"It was a little boring and complicated," conceded Fox News contributor and Pulitzer Prize-winning investigative reporter Judith Miller.
That was a sentiment shared by a number of journalists, including NBC News' national political reporter Jonathan Allen, who wrote of the proceedings, "[i]t was substantive, but it wasn't dramatic."
"It was not high drama," observed Henninger of the hearings. "Let's assume that it kind of runs at that level for the next week or so and they eventually get around to a vote in the House," he continued.
"Only two Democrats voted ... against [formalizing] the impeachment inquiry. Do you think it's possible that more may defect?" he asked.
"Sure, it's possible," said Wall Street Journal editorial board member Kyle Peterson, saying that moderate Democrats may decide to abandon their effort if opinion polling shows Americans souring on the prospect of impeaching the president.
"I'm starting to think that Democrats maybe made a mistake in doing the private hearings first and then releasing the transcripts," Peterson continued, "because a lot of people's reaction to the public testimony ... is 'We knew this already.'"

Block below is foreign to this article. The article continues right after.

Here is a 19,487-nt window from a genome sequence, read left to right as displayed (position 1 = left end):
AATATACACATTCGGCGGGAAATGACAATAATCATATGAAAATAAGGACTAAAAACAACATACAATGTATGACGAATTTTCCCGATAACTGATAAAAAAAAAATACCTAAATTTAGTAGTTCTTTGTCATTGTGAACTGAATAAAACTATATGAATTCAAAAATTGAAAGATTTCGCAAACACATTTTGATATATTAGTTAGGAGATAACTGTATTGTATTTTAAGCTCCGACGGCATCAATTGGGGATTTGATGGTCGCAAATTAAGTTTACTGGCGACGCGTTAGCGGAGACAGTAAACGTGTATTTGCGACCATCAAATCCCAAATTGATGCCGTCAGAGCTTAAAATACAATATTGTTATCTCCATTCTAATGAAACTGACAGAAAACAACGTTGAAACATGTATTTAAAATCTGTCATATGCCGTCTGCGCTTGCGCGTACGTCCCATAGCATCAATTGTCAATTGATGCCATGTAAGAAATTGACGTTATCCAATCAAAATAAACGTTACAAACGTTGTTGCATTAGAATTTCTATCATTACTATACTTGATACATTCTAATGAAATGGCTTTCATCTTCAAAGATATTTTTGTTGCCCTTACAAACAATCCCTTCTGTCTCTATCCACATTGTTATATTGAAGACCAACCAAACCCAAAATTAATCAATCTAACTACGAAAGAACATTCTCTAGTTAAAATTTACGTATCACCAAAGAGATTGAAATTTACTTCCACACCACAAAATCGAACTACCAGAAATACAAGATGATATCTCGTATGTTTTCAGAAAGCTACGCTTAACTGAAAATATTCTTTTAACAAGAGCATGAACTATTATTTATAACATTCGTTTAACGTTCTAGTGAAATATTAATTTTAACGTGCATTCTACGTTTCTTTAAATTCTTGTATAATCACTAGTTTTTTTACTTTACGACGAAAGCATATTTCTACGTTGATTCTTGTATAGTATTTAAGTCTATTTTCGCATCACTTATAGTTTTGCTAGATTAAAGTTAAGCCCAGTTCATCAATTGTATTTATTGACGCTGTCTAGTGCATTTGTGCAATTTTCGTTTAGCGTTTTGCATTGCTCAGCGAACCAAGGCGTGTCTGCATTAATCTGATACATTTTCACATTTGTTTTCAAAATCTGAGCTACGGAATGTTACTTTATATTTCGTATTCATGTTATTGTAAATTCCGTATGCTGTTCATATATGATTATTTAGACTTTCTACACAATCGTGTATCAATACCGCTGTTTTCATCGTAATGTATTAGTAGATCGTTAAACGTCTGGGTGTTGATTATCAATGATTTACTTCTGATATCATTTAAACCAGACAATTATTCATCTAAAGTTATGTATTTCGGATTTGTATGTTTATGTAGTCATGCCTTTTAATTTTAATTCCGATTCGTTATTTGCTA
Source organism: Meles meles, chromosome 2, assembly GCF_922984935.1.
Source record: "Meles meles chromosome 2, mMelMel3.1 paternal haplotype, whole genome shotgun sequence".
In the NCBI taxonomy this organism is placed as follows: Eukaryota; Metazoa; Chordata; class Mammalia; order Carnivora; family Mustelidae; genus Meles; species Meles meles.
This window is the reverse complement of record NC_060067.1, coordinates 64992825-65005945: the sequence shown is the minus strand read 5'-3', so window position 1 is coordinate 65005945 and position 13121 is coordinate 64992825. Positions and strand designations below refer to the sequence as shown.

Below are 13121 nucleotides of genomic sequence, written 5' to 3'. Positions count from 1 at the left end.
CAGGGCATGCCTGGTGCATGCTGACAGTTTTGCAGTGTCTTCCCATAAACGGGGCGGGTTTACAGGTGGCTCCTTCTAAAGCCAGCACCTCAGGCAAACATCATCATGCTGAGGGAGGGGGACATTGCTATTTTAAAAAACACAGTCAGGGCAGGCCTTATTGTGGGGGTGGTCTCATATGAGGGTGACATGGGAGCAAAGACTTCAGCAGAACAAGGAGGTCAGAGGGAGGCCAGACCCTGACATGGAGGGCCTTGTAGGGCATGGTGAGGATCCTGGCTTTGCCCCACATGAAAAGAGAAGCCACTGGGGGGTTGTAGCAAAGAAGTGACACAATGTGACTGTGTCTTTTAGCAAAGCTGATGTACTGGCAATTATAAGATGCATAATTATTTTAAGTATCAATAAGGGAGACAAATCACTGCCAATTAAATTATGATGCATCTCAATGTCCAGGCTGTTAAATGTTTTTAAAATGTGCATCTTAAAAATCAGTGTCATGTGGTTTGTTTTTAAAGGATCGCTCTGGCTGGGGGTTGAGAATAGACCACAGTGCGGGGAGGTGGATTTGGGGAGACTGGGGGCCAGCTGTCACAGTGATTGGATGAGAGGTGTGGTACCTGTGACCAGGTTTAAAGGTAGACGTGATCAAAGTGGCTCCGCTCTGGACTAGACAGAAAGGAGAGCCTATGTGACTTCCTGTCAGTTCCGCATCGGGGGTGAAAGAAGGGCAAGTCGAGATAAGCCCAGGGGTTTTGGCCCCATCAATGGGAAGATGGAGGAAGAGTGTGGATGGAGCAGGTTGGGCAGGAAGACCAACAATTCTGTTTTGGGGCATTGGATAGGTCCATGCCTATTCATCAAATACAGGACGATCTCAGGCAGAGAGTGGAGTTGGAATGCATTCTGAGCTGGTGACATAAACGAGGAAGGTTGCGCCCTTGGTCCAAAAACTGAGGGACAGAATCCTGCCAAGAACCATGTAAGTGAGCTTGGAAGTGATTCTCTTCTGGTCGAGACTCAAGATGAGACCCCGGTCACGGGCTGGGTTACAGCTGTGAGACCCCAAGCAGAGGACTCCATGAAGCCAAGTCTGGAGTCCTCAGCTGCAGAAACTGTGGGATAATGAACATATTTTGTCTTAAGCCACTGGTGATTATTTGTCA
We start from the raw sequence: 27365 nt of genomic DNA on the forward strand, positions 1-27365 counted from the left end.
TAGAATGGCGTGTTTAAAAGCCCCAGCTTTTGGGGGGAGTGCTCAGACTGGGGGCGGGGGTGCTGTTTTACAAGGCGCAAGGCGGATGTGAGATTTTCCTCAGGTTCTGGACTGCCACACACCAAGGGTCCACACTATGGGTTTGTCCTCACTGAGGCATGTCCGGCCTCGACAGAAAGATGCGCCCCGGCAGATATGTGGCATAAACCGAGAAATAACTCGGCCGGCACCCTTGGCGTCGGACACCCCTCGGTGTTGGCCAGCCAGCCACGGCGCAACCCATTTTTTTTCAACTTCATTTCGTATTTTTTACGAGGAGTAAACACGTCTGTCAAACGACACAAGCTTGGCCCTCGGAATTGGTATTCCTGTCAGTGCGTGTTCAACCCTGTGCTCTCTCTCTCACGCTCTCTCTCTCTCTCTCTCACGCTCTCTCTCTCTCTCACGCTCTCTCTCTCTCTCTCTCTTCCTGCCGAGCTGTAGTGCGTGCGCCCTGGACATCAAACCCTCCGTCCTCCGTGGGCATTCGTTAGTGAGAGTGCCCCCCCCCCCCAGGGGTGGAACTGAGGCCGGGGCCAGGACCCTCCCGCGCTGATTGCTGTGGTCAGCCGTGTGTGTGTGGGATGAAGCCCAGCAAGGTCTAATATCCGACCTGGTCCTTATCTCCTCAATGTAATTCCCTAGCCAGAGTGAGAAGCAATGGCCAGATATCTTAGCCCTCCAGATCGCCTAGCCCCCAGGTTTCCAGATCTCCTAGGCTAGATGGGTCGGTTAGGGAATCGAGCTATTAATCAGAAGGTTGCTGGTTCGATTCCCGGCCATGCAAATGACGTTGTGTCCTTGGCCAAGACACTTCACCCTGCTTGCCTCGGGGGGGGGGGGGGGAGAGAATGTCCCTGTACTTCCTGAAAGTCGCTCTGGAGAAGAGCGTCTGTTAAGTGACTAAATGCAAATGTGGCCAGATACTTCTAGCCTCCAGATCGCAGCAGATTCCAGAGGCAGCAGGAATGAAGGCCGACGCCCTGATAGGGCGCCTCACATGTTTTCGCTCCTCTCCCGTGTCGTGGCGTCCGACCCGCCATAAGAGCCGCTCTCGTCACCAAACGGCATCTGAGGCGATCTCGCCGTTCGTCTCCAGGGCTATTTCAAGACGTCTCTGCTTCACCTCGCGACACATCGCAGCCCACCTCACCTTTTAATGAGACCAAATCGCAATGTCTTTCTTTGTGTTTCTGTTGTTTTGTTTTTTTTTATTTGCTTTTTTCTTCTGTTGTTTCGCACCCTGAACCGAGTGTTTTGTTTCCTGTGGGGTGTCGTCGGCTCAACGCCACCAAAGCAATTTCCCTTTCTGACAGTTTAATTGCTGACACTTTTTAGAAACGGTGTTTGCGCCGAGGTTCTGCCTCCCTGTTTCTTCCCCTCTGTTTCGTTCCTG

"Definitely, I agree with you that there is not been enough drama," said Miller, who added that she personally believes that the president committed impeachable behavior in his dealings with Ukraine.
Jarrett said that there is also growing discontent among Americans about an impeachment inquiry, less than a year away from a vote to elect the next president.
"I think people are sick of it right now, especially since it is so close to an election," said Jarrett. "I think they're saying to themselves, 'My God, are you really going to try to remove the president? Just, you know, months before we have a right to judge whether he should be removed?'"
Miller agreed with that sentiment and observed that it is possible that the Democrats' gamble may hurt them.
"I think that the reason that Nancy Pelosi hesitated for so long and held the line for so long was that she was precisely worried about how this would play with the American public so close to an election," she said. "If these are really serious charges, let the American people evaluate them when they go to the polls in November. Because we are really, really close now, you know, within one year. So I think that it may backfire."
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